Welcome to part one of our five-part blog series: The Mesothelioma Journey. Follow along each week as we recreate the mesothelioma journey of Allen, a 65-year-old from Corpus Christi, Texas. We follow Allen’s journey from the first contact with asbestos to life after treatment.
The First Question After a Mesothelioma Diagnosis: “How Did I Get Mesothelioma?”
The answer is asbestos exposure. Mesothelioma is a rare form of cancer caused by asbestos, a naturally occurring mineral. The serious disease can affect the lungs, thoracic cavity, or abdomen. Asbestos exposure happens at work, at home, or in the military. Some patients were exposed via secondary exposure after coming into contact with someone who’s been around it. This can happen when the mineral settles into clothes, hair, or skin.
Asbestos is a strong and heat resistant material manufactured into insulation, building materials, care breaks, and fire retardants among an abundance of other materials. Structures built between the 1930s and the 1980s incorporated large amounts of the toxin. These structures included homes, workplaces, schools, and military buildings.
The First Contact With Asbestos – Allen’s Mesothelioma Journey Begins
Allen’s mesothelioma journey began when he joined the U.S. Navy in 1984 at the age of 22. He served as an electrician’s mate aboard two different Navy vessels until his retirement in 1992. During his eight-year service in the military, Allen worked near crumbling asbestos insulation.
The United States military used excessive amounts of products that contained the toxin. Each branch of the military used it in weapons, tools, barracks, and other property. The Navy, however, was the largest consumer of asbestos-containing products.
The Navy became extremely reliant on asbestos for fire prevention onboard ships and submarines. Pipes, motors, flooring, walls, boiler rooms, engine rooms, mess halls, sleeping quarters, and weapons storage areas all contained asbestos insulation.
Asbestos products lined Navy ships from bow to stern. The combination of poor ventilation and high amounts of asbestos use put thousands of servicemen and women at risk. Navy jobs that involved high amounts of exposure include boiler technicians, enginemen, machinists, pipefitters, shipbuilders, repair and maintenance technicians, and electricians.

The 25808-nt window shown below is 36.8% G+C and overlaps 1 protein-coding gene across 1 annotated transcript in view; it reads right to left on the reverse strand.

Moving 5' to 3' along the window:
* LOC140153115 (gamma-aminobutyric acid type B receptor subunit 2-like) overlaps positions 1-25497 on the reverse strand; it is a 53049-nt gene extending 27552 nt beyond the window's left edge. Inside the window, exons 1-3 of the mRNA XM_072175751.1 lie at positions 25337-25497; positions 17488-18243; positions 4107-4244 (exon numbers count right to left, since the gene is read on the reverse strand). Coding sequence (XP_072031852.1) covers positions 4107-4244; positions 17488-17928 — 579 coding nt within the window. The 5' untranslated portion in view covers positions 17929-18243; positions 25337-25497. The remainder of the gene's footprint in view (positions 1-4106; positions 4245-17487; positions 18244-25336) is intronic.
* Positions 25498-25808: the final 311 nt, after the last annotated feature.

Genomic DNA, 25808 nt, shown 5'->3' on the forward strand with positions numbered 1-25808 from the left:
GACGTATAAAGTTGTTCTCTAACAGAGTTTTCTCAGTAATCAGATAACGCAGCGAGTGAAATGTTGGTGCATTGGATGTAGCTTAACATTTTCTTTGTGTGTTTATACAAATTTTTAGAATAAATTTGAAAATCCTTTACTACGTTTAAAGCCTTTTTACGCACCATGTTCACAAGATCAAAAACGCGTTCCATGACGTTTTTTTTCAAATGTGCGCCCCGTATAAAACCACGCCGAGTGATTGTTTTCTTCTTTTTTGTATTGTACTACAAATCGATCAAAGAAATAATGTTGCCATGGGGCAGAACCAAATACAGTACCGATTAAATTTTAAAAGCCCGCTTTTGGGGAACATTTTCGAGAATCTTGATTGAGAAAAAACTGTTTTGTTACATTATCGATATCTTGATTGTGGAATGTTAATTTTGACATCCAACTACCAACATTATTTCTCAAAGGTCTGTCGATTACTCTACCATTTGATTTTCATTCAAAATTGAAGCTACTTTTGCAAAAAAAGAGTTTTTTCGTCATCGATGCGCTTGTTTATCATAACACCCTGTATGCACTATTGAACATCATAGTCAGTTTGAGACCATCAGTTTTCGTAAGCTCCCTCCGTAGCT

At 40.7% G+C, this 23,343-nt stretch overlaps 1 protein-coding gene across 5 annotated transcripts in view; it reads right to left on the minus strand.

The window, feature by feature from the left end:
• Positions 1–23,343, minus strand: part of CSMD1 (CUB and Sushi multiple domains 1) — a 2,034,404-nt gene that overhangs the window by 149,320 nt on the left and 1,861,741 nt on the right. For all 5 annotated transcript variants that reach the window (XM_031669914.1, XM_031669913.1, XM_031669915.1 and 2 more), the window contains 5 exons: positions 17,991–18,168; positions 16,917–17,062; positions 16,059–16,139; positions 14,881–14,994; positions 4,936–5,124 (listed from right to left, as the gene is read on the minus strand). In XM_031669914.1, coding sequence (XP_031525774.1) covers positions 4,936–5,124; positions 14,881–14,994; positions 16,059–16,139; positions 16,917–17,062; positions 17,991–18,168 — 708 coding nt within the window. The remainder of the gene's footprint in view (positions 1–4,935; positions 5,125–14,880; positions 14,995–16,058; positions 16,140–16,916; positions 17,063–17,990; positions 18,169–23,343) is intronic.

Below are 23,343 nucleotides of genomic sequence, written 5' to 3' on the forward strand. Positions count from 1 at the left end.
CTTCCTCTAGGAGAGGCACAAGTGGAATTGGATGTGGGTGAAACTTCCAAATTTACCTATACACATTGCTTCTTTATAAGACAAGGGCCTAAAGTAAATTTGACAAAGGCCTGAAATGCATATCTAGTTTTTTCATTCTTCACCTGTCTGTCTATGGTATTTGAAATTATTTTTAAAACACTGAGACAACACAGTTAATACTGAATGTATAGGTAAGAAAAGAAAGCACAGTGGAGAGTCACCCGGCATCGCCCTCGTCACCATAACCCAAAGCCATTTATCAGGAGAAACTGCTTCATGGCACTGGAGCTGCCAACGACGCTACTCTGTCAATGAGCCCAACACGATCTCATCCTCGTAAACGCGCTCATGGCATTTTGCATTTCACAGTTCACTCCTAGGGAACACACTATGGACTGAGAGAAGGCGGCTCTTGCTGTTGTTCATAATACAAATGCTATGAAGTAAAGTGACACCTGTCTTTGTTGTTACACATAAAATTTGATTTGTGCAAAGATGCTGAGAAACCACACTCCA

Asbestos use by the Navy was rampant for most of Allen’s time in the service. As an electrician, Allen came into close contact when he operated and repaired marine electrical systems. For eight years, he breathed in cancerous asbestos fibers.
Exposure Continues Throughout Allen’s Career
After retiring from the Navy, Allen’s love for ships and specialized skills in the electric field led him to work as an electrician for a shipyard along Texas’s Gulf Coast. Allen spent the next 30 years working on electrical wires on ships. The first part of his mesothelioma journey continues as he remains in contact with asbestos.
Electrical work has a long history of asbestos exposure. When working in occupations in the electrical field, there are many points of exposure. Allen’s first point of contact with the toxin occurred while he was in the Navy, but exposure continued into his electrical career. The chances of getting mesothelioma from asbestos exposure increase the more someone comes into contact with it.
Shipyards contained heavy amounts of the carcinogen because of the heavy role it played to construct and repair ships. While the new production of ships did not contain asbestos at the time Allen worked at the shipyard, he often came into contact when working on ships built before the 1980s. Allen often came home wearing clothing that contained attached asbestos fibers, resulting in secondary exposure to his family.
The Damage Is Done – Allen’s Mesothelioma Journey Progresses
After turning 62, Allen retired from his long and fulfilling career in 2018. Today, Allen remains active in his free time by enjoying fishing, taking care of his lawn, and spending time with his family. Although Allen appears happy and healthy, the damage has been done.
Exposure throughout his 40-year career caused Allen to inhale tiny asbestos fibers and become lodged into the tissue along the lining of his chest, called the mesothelium. The fibers slowly began to irritate the mesothelium, causing damage and inflammation.
It’s been decades since Allen first came into contact with asbestos. For years, he hasn’t experienced any symptoms of mesothelioma. Recently, however, Allen began experiencing chest pain, difficulty breath, and a painful cough. He mistakes these symptoms for a case of pneumonia and continues with his otherwise healthy life.
Continue following Allen’s mesothelioma journey next week as we discuss Part 2: Symptoms.